Office of the United States Trade Representative.
Notice is hereby given that the United States Trade Representative (USTR) has submitted its annual report on the identification of those foreign countries that deny adequate and effective protection of intellectual property rights or deny fair and equitable market access to United States persons that rely upon intellectual property protection, and those foreign countries determined to be priority foreign countries, to the Committee on Finance of the United States Senate and the Committee on Ways and Means of the United States House of Representatives, pursuant to section 182 of the Trade Act of 1974, as amended (the Trade Act) (19 U.S.C. 2242).
This report was submitted on April 30, 2002.
Office of the United States Trade Representative, 600 17th Street, NW., Washington, DC 20508.Start Further Info
FOR FURTHER INFORMATION CONTACT:
Kira Alvarez, Director for Intellectual Property, (202) 395-6864, or Stephen Kho, Assistant General Counsel, (202) 395-3581, or Victoria Espinel, Assistant General Counsel, (202) 395-7305.End Further Info End Preamble Start Supplemental Information
Section 182 of the Trade Act requires USTR to identify within 30 days of the publication of the National Trade Estimates Report all trading partners that deny adequate and effective protection of intellectual property rights or deny fair and equitable market access to United States persons that rely upon intellectual property protection. Those countries that have the most onerous or egregious acts, policies, or practices that have the greatest adverse impact (actual or potential) on the relevant United States products must be identified as “priority foreign countries,” unless they are entering into good faith negotiations or are making significant progress in bilateral or multilateral negotiations to provide adequate and effective protection for intellectual property rights. In identifying countries in this manner, the USTR is directed to take into account the history of intellectual property laws and practices of the foreign country, including any previous identifications as a priority foreign country, and the history of efforts of the United States, and the response of the foreign country, to achieve and effective protection and enforcement of intellectual property rights. In making these determinations, the USTR must consult with the Register of Copyrights, the Commissioner of Patents and Trademarks, other appropriate officials of the Federal Government and take into account information from other sources such as information submitted by interested persons.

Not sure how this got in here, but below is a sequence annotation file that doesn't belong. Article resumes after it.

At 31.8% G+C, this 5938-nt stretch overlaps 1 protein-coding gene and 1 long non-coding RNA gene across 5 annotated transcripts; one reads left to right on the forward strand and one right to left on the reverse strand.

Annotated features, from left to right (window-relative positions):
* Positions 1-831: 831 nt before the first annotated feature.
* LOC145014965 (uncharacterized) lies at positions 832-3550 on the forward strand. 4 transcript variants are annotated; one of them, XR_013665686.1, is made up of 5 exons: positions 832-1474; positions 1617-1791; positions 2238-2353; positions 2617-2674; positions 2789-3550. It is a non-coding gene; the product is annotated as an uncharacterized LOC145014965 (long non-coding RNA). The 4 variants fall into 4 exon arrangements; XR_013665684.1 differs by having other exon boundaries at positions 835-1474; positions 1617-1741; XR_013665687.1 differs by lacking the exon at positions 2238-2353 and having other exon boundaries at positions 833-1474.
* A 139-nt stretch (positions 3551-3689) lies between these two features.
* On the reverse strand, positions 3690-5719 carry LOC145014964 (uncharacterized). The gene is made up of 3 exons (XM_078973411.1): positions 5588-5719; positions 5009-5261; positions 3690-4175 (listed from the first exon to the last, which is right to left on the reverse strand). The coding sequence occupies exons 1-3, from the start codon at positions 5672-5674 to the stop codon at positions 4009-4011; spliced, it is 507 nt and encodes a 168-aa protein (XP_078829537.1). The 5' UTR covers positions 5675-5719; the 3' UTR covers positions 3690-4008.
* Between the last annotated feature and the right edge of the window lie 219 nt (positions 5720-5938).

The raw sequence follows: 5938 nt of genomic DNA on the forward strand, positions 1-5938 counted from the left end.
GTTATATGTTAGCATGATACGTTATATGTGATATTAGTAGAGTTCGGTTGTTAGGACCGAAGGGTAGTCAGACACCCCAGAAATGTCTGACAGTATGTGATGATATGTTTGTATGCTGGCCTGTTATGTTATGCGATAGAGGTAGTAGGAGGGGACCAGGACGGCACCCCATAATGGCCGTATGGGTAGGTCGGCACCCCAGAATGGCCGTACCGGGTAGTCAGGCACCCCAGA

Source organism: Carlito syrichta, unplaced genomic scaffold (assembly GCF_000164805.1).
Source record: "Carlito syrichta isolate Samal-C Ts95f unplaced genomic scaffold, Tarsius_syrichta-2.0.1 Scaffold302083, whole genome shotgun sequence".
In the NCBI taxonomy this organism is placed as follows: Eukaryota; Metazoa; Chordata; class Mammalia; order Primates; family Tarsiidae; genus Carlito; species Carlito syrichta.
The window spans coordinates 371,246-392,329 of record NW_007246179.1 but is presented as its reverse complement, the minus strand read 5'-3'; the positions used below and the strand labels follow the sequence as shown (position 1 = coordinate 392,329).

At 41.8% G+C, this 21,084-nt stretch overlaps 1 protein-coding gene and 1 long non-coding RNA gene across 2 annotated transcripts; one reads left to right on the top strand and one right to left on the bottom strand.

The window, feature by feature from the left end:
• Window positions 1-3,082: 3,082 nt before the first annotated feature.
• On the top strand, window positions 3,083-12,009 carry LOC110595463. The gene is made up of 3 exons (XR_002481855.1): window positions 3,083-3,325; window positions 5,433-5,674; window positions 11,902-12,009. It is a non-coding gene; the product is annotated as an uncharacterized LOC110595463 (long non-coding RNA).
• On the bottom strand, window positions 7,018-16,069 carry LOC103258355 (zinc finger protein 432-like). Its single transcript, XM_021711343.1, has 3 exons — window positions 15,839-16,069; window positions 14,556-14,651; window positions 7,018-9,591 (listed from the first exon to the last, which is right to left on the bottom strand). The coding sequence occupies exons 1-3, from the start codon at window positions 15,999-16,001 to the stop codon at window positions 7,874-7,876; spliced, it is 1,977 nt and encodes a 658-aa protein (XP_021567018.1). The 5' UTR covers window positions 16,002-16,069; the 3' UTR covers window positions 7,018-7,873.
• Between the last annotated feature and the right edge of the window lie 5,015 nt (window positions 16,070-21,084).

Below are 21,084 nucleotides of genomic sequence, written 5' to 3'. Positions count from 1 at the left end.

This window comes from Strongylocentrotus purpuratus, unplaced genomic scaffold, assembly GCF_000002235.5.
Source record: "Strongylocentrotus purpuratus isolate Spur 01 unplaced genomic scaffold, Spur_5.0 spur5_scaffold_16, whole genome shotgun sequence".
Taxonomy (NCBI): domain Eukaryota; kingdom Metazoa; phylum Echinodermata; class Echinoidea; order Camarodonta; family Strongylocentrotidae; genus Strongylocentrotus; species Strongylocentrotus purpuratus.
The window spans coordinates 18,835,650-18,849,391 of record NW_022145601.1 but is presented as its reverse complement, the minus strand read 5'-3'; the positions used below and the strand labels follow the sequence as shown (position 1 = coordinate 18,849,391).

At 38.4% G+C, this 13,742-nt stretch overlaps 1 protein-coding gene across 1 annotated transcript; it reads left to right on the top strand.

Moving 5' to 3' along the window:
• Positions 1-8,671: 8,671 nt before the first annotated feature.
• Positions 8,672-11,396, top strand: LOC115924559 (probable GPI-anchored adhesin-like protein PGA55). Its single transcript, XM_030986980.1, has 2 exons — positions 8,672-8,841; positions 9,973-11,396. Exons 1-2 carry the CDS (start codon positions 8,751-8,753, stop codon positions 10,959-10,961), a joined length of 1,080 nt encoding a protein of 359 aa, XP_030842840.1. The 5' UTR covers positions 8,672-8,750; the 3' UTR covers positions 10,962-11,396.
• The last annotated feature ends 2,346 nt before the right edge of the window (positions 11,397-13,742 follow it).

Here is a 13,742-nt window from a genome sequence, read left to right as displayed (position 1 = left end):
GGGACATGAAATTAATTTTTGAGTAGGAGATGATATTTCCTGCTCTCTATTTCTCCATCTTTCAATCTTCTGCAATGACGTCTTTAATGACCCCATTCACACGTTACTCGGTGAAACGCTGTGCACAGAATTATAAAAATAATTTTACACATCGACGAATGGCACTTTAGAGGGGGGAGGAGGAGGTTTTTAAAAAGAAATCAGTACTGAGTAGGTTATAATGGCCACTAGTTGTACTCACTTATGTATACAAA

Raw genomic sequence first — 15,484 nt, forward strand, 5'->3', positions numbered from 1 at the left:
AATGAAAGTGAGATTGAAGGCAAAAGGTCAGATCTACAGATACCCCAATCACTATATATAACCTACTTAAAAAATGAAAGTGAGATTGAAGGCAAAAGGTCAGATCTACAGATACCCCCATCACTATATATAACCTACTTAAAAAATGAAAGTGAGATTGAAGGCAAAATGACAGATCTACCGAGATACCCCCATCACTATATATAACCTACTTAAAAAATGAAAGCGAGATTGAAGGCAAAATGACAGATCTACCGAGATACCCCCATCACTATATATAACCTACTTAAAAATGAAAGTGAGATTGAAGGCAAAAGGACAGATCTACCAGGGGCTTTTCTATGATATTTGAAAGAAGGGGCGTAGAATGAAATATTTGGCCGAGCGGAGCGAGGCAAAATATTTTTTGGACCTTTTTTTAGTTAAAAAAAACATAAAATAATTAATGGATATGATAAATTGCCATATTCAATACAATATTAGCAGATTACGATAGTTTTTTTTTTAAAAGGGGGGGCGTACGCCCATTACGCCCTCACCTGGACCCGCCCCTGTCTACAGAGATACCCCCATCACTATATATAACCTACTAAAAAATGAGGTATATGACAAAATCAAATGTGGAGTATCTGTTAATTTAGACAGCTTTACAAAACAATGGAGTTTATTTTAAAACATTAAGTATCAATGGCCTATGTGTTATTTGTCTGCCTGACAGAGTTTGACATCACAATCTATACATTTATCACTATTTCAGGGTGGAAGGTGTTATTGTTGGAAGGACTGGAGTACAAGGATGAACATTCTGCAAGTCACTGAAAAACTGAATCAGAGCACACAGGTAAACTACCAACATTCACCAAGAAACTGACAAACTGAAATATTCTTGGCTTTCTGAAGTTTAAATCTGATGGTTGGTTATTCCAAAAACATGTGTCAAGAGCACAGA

On April 30, 2002, USTR identified 51 trading partners that deny adequate and effective protection of intellectual property or deny fair and equitable market access to United States artists and industries that rely upon Start Printed Page 30413intellectual property protection. USTR maintained Ukraine's designation as a Priority Foreign Country, and again designated Paraguay and China for “Section 306 monitoring” to ensure both countries comply with the commitmetns made to the United States under bilateral intellectual property agreements.
USTR also announced placement of 15 trading partners on the “Priority Watch List”: Argentina, Brazil, Colombia, Dominican Republic, European Union, Egypt, Hungary, India, Indonesia, Israel, Lebanon, Philippines, Russia, Taiwan, and Uruguay. In addition, USTR placed 33 trading partners on the “Watch List.” Moreover, out-of-cycle reviews will be conducted of Indonesia, Israel, the Philippines, the Bahamas, Costa Rica, Poland, and Thailand. While Mexico is not listed, USTR will also conduct an out-of-cycle review of it later in the year.Start Signature
Kira M. Alvarez,
Director for Intellectual Property.
[FR Doc. 02-11151 Filed 5-3-02; 8:45 am]
BILLING CODE 3190-01-M